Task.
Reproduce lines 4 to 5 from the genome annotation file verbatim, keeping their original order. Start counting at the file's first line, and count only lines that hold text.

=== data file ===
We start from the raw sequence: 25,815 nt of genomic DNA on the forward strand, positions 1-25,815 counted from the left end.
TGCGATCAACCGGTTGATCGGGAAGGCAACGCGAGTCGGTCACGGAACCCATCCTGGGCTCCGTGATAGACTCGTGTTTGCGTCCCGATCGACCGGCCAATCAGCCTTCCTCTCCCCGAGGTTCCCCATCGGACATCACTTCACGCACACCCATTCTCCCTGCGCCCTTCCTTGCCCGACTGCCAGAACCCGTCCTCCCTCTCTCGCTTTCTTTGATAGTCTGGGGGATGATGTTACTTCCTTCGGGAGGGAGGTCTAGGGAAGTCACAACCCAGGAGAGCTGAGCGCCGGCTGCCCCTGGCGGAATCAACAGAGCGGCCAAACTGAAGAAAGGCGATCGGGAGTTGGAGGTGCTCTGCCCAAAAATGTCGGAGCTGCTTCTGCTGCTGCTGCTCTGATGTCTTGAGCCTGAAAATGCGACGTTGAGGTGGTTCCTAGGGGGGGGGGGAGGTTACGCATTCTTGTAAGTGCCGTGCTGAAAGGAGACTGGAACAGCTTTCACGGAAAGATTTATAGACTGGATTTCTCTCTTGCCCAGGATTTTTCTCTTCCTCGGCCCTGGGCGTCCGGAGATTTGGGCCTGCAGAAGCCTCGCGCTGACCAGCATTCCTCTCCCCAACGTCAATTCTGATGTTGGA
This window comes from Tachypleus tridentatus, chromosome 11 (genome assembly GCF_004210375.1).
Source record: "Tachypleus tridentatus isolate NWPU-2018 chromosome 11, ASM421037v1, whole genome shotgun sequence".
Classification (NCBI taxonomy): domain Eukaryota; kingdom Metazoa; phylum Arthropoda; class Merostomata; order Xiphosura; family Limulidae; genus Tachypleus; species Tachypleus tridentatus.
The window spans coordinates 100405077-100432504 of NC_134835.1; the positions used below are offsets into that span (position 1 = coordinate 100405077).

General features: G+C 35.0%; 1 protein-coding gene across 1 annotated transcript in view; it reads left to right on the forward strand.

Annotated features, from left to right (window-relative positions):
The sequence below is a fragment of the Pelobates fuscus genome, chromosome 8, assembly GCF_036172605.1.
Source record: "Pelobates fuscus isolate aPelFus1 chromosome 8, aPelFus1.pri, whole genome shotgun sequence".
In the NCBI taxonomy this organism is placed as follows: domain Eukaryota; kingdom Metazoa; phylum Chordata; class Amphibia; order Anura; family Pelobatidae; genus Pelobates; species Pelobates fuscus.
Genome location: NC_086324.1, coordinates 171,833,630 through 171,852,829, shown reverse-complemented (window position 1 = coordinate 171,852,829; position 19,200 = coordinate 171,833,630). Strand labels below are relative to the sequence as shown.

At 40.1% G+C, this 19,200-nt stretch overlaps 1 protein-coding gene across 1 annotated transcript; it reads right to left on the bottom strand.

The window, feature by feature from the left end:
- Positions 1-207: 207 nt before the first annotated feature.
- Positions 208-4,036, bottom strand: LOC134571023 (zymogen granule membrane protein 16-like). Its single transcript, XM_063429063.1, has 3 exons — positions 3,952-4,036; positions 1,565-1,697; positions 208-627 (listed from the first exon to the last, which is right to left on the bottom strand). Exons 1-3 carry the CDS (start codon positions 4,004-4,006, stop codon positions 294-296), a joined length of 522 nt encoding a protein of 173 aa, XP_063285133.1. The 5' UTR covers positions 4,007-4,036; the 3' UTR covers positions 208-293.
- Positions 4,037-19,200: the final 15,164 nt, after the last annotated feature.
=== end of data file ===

Source record: "Tachypleus tridentatus isolate NWPU-2018 chromosome 11, ASM421037v1, whole genome shotgun sequence".
Classification (NCBI taxonomy): domain Eukaryota; kingdom Metazoa; phylum Arthropoda; class Merostomata; order Xiphosura; family Limulidae; genus Tachypleus; species Tachypleus tridentatus.